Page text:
jmp phsa ' jump to preset + 2*frqa = target
' jump target is written one cycle later
... ' i.e. PC = preset + 3*frqa = -1

target rdlong cnt, #0 ' nop, cog thinks it's at $1FF (-1),
' execution continues at 0
...

increment long target+1
preset long target*3+2

Dave Hein
11-10-2010, 02:48 PM
kuroneko,

Exactly how many undocumented features does that code use? :) Is there a document that documents undocumented features?

Dave

kuroneko
11-10-2010, 11:12 PM
Exactly how many undocumented features does that code use? :) Is there a document that documents undocumented features?

If you ask me then I'd say one (undocumented feature). Which is the abort behaviour. I figure it's to do with the hand-over sequence for a coginit just before it executes user code. Anyway, I keep collecting stuff like this in the Propeller Tricks & Traps (http://forums.parallax.com/showpost.php?p=864343) thread.

mpark
11-11-2010, 06:52 AM
DAT
...

movi ctra, #%0_11111_000
neg frqa, increment
mov phsa, preset
jmp phsa ' jump to preset + 2*frqa = target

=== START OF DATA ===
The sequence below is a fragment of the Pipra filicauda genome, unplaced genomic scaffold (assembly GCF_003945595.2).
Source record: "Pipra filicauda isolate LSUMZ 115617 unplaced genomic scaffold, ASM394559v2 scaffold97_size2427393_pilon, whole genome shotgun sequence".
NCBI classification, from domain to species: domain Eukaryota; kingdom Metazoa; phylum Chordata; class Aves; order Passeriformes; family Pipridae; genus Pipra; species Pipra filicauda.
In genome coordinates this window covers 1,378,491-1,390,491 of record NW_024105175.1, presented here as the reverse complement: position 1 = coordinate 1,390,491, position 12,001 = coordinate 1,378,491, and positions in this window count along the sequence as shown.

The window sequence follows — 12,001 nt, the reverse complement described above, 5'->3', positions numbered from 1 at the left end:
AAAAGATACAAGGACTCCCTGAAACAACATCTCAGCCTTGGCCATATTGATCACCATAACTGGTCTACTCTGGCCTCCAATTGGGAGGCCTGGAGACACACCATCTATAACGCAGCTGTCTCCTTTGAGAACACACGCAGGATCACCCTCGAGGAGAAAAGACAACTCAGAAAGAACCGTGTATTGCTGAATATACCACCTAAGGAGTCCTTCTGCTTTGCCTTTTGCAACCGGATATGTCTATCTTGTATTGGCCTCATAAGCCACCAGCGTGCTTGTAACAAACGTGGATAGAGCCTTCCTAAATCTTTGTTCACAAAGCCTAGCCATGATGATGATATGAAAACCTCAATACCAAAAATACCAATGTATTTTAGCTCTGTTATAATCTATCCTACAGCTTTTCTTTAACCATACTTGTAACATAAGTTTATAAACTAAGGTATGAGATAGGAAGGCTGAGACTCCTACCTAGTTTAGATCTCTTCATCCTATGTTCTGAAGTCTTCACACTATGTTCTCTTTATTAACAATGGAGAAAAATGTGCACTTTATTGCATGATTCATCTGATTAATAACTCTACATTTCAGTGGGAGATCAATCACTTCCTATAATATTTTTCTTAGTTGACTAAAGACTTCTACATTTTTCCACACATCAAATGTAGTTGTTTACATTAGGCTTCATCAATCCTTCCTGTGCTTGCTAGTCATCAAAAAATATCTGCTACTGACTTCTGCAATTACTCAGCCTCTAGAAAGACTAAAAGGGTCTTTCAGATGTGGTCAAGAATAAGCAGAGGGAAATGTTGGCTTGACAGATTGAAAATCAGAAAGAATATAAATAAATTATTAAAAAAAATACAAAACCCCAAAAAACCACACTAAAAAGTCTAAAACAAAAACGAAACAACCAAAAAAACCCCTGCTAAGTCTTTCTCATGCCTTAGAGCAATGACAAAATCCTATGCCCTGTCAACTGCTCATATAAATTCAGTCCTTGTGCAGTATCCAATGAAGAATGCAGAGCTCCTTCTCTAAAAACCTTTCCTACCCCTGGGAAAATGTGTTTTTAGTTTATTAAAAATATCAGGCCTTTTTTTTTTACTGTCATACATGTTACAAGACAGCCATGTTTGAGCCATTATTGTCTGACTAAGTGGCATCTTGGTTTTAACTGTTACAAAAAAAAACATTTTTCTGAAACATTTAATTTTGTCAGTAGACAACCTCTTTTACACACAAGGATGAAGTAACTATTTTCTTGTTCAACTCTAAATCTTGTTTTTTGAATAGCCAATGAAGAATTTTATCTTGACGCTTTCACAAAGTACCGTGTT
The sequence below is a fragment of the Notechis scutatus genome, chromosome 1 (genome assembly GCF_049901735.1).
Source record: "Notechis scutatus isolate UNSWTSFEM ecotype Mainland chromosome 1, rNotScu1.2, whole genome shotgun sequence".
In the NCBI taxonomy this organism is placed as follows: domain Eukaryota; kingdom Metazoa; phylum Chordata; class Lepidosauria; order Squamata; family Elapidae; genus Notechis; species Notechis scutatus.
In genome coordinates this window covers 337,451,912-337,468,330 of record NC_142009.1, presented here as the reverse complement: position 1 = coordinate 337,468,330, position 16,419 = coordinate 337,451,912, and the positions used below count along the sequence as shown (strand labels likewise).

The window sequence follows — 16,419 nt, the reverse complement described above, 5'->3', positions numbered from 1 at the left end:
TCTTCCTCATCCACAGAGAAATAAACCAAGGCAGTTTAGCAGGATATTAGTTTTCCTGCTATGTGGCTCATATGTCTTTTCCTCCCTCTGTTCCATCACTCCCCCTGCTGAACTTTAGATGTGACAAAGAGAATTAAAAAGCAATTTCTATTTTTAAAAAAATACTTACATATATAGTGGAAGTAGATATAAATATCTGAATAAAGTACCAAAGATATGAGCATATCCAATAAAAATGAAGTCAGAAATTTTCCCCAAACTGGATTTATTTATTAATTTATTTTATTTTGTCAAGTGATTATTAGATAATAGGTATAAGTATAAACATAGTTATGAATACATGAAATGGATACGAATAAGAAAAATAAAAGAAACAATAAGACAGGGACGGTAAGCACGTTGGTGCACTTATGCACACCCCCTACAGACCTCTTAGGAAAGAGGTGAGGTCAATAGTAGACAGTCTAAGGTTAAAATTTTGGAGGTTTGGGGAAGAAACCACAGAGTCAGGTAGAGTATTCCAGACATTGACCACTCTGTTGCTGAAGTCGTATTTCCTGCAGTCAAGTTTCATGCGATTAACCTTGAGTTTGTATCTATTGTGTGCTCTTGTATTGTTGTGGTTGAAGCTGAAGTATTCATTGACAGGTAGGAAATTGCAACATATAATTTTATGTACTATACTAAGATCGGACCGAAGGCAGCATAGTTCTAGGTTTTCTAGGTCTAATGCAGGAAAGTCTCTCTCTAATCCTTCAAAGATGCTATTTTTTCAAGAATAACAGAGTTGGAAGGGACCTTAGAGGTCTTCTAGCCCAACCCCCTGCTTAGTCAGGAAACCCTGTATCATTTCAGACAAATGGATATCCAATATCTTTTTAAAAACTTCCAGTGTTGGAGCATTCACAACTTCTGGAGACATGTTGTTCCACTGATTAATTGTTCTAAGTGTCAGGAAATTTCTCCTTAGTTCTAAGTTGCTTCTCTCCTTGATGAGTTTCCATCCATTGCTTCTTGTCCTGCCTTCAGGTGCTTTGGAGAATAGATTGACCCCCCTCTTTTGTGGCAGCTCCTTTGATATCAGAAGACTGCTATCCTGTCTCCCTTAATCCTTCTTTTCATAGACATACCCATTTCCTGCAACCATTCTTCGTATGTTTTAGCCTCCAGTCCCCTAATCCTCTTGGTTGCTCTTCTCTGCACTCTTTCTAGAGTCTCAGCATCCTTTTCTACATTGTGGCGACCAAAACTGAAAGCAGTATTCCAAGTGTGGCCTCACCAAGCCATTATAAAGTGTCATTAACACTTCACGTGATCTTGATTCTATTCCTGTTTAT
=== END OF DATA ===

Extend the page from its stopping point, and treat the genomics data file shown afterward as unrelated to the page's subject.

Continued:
' jump target is written one cycle later
... ' i.e. PC = preset + 3*frqa = -1

target rdlong cnt, #0 ' nop, cog thinks it's at $1FF (-1),
' execution continues at 0
...

increment long target+1
preset long target*3+2

Kuroneko, you are kurazy!

What about jmp #0? Where's the next instruction fetched from in that case?

kuroneko
11-11-2010, 06:59 AM
What about jmp #0? Where's the next instruction fetched from in that case?

I don't quite follow. If it's just a jmp #0 then the next fetch is from #1. Can you elaborate?

In case you refer to a phase jump $000:$000A then the first target is indeed #0 (2+2*(-1)) but as the PC is $1FF (2+3*(-1)) at this point it becomes a nop and is then executed again for real.

A preset 2, increment = 1 (frqx = -1)

mpark
11-11-2010, 06:17 PM
I guess I'm not understanding what "next instruction" means. Say jmp #0 lives at address 10; what is the next instruction? I was thinking it would be whatever is at address 0. I'm not seeing why you say the next fetch is from 1.

Dave Hein
11-11-2010, 08:56 PM
Include me in the confused group. What's a phased jump? Does it have to do with pipeline, such as with a JNZ where the target address is prefetched rather than the next address? So a jmp #0 is a NOP, or is the instruction at $1ff a NOP? Please explain using small words. :)

kuroneko
11-11-2010, 11:31 PM
I have the strong feeling that this goes OT so I stop here and move the explanation to a different thread (singularity).

Just for clarification, the fetch-from-0 isn't enough and in fact irrelevant. The cog must think it's at $1FF (which would normally lead to a fetch from #0). Apologies for the confusion.